Untitled. NCASE M1 User Build Gallery. NCASE M1 User Build Gallery. NCASE M1: a crowdfunded Mini-ITX case (updates in first post) - Page 803. Dropping by after a long time.
My system has been used mostly for gaming on an eyefinity set-up since it arrived (V1). At the time there were some people discussing about running the 290x on 450 watts. I will share my experience. I have ran the reference 290x on the Silverstone SST-ST45SF (450W non-gold) with an 4670k at 4.6 Ghz at 1.34V for the last few weeks. To achieve that I used the Noctua NH-U9B SE2 and delidded the CPU and used sandpaper to make the Noctua and CPU extremely flat (mirror finish). Before that I used that same setup but without the overclock. I never had any trouble. Some pics of my extremely wired up system: If any1 wants more pics or info let me know. Bmyton's Just NCase. Loop Discussion I think I'm going to work on the custom loop in two parts.
First a temporary loop that will use my existing equipment until I can get over the shock of a $200 computer case. Second I will build in an upgraded pump (probably) and incorporate a quick disconnecting external loop to supliment the EK 240 PE that's going to be inside the case. The Temporary Loop (Click to show) I could build this loop from the parts I already own just to get the PC up and running. Oliver's Blog. A build with the ncase M1; my first mini-ITX build without many compromises.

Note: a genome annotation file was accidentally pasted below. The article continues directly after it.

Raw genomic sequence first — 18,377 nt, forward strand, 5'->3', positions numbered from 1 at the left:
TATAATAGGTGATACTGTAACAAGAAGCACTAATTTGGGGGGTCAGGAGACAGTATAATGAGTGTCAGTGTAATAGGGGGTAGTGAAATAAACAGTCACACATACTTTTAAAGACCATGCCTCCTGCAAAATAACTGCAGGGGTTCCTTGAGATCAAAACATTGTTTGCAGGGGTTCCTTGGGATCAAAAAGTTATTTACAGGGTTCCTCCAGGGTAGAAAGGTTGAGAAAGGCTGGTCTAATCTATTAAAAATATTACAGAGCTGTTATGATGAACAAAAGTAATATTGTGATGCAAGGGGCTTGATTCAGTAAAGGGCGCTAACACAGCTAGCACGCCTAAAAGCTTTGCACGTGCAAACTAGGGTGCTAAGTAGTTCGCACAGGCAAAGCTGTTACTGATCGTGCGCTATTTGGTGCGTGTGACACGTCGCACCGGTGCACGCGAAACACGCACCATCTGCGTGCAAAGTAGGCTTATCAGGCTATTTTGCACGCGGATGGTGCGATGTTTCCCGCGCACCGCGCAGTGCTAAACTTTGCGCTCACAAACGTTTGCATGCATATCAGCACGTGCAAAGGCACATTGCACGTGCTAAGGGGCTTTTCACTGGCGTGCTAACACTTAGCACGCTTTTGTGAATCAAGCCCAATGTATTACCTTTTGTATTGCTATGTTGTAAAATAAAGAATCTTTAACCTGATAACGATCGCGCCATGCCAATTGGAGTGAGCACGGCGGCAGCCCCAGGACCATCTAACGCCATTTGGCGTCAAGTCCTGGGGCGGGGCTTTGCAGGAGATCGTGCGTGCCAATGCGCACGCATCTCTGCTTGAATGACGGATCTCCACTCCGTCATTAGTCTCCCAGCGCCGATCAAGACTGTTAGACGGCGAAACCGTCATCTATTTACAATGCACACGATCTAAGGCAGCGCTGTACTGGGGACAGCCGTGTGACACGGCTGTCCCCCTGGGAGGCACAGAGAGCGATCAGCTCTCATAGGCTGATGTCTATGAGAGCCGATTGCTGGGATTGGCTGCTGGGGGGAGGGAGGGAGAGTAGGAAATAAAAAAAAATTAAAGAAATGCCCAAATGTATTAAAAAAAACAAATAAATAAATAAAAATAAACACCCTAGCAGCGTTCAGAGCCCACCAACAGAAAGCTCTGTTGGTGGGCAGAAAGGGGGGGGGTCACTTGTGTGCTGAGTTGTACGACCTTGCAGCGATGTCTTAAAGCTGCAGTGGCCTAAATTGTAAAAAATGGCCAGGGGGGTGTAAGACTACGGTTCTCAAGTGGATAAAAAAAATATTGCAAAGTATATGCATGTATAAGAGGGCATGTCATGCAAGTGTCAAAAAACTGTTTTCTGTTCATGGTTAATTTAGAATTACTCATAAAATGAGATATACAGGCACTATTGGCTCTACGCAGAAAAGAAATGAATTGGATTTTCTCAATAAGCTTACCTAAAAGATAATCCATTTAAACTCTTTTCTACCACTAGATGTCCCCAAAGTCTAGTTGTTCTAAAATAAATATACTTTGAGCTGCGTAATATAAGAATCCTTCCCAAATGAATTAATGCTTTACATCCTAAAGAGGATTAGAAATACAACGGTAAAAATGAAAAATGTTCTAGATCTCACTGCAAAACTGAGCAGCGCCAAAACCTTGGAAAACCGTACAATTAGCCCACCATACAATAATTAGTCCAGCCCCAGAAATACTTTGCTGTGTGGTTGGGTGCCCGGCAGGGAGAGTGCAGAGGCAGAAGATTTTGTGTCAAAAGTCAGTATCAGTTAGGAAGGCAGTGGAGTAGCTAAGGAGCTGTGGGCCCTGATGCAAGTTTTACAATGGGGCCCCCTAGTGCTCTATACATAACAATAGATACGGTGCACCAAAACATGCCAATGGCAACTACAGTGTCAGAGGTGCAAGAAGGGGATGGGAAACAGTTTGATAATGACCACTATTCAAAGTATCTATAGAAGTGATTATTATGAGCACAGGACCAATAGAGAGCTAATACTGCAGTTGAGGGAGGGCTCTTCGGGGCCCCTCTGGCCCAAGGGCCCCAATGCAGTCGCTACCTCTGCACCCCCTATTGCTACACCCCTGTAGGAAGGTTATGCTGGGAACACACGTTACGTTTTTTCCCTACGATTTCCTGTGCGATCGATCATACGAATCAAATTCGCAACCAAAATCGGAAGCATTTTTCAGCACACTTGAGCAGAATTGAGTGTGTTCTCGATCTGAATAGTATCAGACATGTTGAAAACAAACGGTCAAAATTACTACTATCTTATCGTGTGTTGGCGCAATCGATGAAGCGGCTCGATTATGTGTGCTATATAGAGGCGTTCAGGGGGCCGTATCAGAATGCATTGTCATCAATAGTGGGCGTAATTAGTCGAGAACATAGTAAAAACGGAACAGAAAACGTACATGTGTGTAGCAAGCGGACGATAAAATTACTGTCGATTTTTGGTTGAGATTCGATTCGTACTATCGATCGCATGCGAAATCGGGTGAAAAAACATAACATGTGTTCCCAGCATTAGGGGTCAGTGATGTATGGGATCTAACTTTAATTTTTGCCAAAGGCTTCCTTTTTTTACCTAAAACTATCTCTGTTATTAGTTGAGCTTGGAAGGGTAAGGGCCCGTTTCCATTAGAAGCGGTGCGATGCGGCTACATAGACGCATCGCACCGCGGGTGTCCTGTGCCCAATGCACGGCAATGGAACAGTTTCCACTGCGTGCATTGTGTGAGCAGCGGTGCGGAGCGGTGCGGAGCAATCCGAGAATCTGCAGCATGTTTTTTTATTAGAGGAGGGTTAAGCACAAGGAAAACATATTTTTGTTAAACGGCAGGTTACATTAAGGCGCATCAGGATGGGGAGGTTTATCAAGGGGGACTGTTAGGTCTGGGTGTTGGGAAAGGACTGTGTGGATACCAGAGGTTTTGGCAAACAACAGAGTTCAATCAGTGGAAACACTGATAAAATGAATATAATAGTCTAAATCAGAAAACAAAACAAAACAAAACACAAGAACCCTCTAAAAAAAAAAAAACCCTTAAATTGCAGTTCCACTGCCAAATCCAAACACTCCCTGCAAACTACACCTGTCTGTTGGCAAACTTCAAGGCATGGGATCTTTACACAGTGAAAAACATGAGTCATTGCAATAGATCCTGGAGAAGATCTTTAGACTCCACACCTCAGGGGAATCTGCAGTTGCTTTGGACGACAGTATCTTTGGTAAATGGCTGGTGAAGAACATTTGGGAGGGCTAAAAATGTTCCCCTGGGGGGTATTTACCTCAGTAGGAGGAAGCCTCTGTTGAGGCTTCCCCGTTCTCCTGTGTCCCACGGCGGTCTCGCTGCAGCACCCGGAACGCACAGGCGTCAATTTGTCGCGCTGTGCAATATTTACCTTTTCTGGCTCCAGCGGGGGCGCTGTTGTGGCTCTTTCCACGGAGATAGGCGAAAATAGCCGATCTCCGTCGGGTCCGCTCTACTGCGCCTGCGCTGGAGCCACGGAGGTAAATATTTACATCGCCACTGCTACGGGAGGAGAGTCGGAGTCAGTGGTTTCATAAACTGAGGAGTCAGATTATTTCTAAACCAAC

Flickr set. Ncase Cryorig. HEXXEH's FastMod2. Aerial@ to komp do grania,dopracowany i wydajny,co koncepcji to Krystian wybrał co mu odpowiada,ja nie decyduję.
Będzie jak podałem wyżej black mod grafy i kilka detali ale to zupełnie inna koncepcja od tej u Irka. Modyfikacje. Ramka podtrzymująca zasilacz dotyka topu,trzeba odciąć 4mm alu aby szyba zamontowana na top nie kolidowała z ramką PSU. To prosty temat...Proxxon+pilnik i kilka minut zabawy. Izaka's Ncase M1 V2. MrJerico's - 240 Rad x2 Ncase M1. Hey guys, sorry for another Ncase M1 build... seemed like there was some interest in seeing the M1 with two 240 rads in it though.